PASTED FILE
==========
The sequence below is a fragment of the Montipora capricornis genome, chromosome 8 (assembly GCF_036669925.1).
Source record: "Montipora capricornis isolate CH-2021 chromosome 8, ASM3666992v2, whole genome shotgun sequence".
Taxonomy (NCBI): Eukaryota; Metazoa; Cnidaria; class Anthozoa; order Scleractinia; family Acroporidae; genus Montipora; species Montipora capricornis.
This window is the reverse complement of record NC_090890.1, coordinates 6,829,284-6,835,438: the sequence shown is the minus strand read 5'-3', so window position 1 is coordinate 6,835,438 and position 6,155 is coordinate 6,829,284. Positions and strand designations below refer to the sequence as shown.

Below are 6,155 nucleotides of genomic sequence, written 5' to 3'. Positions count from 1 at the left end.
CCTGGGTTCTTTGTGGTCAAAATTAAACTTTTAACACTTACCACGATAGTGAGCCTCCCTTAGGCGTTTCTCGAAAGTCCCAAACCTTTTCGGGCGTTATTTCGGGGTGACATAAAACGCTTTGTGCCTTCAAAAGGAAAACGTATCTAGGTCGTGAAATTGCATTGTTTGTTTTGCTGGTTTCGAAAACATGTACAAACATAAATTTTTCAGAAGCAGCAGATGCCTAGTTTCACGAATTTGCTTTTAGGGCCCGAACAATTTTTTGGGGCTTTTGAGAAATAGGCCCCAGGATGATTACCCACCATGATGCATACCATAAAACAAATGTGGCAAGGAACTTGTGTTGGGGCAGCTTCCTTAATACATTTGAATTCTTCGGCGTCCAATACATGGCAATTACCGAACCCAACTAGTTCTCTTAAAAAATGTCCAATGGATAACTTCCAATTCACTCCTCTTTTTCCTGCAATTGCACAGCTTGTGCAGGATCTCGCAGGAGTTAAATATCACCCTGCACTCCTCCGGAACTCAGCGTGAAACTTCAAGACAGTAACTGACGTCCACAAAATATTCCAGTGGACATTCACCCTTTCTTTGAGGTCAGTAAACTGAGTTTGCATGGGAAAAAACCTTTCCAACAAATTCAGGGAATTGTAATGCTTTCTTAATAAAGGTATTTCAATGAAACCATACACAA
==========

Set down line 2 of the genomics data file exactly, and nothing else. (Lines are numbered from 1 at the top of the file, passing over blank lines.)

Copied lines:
Source record: "Montipora capricornis isolate CH-2021 chromosome 8, ASM3666992v2, whole genome shotgun sequence".